By Alison Staudinger, Director of Faculty Development & Career Advancement, Office of the Vice Provost of Faculty Affairs
While mentoring is often thought of as a one-on-one relationship between a senior and junior partner, contemporary research on mentoring suggests that successful academics and writers cultivate a network of mentors who fulfill different roles. (For more on mentoring networks, check out Brandy Simula’s workshop, “Creating and Sustaining a Mentoring Network,” Kerry Ann Rockquomore’s “A New Model of Mentoring” in Inside Higher Ed, or NCFDD’s “Cultivating Your Network of Mentors, Sponsors, & Collaborators.”) Recognizing that different mentors, including peers, can fulfill different roles can help you receive the best support, and also helps moderate the workload for your mentors. But it can still be difficult to ask someone to serve as a mentor, or to shape that mentoring relationship once it commences.
- Many faculty have anxieties that prevent them from asking for mentorship, such as the fear of rejection, self-doubt about their work or worth, and concerns about “taking up other’s time.” Take some of your own time to work through the limiting beliefs that are preventing you from reaching out to potential mentors. How would you counsel a colleague who expressed them to you? What would the actual harm or cost of rejection be? How would you respond to a request for mentorship from a colleague? What is the role of networks and conversation in your vision of the academy, and how does mentoring fit into it? This library ebook, Global Co-Mentoring Networks in Higher Education: Politics, Policies, and Practices, edited by B. Gloria Guzmán Johannessen, offers chapters with practical suggestions for building inclusive and supportive mentoring networks.
- Another way to manage concerns about requesting emotional labor from others is to make the “ask” very specific. Do you need a monthly check-in on your self-care? Quarterly conversation about career goals? Do you need someone to read your work? If so, how much? And when? Do you need an on-call person to help you navigate or understand departmental politics? Asking for a specific type of mentorship with specific goals can help potential mentors weigh their availability. You might also ask them to recommend other resources that would help you meet the same needs. Many mentors are eager to share what their current selves might share with their past selves, as in this article from Michelle Salazar Perez and Penny A. Pasque: “Challenging the Neoliberal Climate in Academia from Mentoring Perspectives: Critical Reflections From Our Future Selves.”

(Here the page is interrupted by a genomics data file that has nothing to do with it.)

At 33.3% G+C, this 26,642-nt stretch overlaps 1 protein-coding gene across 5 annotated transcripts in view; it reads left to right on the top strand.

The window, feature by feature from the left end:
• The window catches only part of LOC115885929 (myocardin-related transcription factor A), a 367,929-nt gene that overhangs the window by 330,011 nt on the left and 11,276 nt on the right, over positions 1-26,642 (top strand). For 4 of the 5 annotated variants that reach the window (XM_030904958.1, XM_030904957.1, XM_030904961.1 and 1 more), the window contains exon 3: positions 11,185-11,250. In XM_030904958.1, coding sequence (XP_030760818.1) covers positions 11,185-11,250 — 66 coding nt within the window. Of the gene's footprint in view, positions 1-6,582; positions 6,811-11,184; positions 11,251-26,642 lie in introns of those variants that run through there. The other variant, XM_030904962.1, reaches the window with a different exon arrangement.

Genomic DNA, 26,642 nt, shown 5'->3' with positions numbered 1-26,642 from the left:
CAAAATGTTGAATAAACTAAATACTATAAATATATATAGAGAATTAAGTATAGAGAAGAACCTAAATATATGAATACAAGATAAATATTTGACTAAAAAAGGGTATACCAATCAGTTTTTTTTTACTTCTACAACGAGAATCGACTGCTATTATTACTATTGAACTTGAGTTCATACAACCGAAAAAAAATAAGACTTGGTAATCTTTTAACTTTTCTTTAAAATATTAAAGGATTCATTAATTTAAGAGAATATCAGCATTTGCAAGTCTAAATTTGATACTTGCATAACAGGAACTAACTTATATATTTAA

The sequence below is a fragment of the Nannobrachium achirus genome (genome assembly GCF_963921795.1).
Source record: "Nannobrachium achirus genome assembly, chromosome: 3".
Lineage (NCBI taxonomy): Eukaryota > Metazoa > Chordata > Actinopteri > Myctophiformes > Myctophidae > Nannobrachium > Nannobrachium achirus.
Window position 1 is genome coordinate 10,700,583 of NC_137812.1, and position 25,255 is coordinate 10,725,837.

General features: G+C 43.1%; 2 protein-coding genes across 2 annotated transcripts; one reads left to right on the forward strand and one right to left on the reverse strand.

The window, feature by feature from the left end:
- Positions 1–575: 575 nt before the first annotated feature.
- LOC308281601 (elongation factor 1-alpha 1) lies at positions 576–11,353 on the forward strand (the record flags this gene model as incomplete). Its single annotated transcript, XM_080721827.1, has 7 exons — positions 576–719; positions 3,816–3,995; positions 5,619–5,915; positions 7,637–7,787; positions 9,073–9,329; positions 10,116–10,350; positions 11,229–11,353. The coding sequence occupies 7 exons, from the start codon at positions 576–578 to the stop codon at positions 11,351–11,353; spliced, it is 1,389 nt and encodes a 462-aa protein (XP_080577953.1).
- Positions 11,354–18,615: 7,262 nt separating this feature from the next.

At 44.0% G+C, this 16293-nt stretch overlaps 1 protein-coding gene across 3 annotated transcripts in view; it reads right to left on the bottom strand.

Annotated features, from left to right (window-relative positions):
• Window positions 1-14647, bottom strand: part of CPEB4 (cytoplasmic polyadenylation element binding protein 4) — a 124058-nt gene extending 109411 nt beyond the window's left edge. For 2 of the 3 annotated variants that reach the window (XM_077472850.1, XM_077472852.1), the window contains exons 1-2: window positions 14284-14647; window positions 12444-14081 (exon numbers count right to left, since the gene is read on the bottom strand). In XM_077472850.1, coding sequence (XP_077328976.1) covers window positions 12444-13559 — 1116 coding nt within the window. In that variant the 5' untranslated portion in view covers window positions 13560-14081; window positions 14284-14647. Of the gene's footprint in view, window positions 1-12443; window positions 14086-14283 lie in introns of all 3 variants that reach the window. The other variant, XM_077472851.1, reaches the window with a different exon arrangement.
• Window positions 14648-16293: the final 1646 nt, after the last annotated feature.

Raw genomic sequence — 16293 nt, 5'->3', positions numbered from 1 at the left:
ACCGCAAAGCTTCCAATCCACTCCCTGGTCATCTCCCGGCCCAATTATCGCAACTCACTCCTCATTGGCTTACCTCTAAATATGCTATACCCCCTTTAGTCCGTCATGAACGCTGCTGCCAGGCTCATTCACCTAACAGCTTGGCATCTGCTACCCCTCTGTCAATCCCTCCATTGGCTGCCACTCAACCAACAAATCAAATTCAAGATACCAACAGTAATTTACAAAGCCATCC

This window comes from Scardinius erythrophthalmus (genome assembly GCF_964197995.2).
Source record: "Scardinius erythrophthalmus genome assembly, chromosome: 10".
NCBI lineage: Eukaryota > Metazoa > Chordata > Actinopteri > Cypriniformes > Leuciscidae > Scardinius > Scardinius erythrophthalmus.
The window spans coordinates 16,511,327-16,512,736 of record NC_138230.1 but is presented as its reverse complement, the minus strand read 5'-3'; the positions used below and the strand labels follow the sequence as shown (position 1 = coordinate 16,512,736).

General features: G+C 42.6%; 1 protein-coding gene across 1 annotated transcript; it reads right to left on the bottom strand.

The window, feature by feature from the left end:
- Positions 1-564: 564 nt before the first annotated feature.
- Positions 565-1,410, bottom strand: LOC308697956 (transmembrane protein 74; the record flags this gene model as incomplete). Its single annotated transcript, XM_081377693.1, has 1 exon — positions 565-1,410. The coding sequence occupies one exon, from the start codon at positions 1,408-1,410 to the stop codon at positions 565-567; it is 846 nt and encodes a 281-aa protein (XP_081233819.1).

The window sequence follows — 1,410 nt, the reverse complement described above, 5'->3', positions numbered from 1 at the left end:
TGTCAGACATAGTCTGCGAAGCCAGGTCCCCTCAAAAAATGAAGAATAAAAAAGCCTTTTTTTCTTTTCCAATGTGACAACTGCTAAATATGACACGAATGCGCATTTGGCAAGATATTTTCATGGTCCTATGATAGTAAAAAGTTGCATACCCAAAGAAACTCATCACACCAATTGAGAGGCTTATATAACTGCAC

- Even if you have a mentoring match made by the University or your College, start with clear mutual expectations. How and when do you want to meet or communicate? At what point do you want to reassess the relationship to make sure it is still working for both parties? How confidential is the mentoring conversation? How will you deal with conflict if it arises?
- Commit to the mentoring relationship, both by showing up for planned meetings and resisting additional requests for time or support unless they initiate. Thank your mentor, both in person, and perhaps by including them in your written acknowledgments or public remarks. Offer to contribute, if applicable, to their tenure, promotion, or merit file to acknowledge their work as a mentor. Advocate for support for mentors more broadly at your institution, unit, or college. (See this 2019 Report from the National Academies on The Science of Effective Mentorship in STEMM for more ideas on supporting diverse faculty.)
- We know that at predominantly white institutions, like DU, faculty of color, especially women faculty of color, are more likely to have heavier mentoring burdens. If you are seeking a mentor who is minoritized in their field, perhaps because they understand your embodied experience, pay particular attention to workload issues. Consider whether you could join an affinity group, connect with peers, or lean on the rest of your mentoring network for some types of questions. It is also essential for members of dominant groups who fulfill mentoring functions to learn more about the experiences of non-white and other minoritized faculty, so that they can understand how intersectional identities shape the experience of faculty members in the academy. While they cannot speak to the lived experiences of particular groups, cross-identity mentoring that is inclusive and justice-oriented is essential for transforming the Academy. (Please see the library ebook Modeling Mentoring Across Race/Ethnicity and Gender: Practices to Cultivate the Next Generation of Diverse Faculty for more ideas.)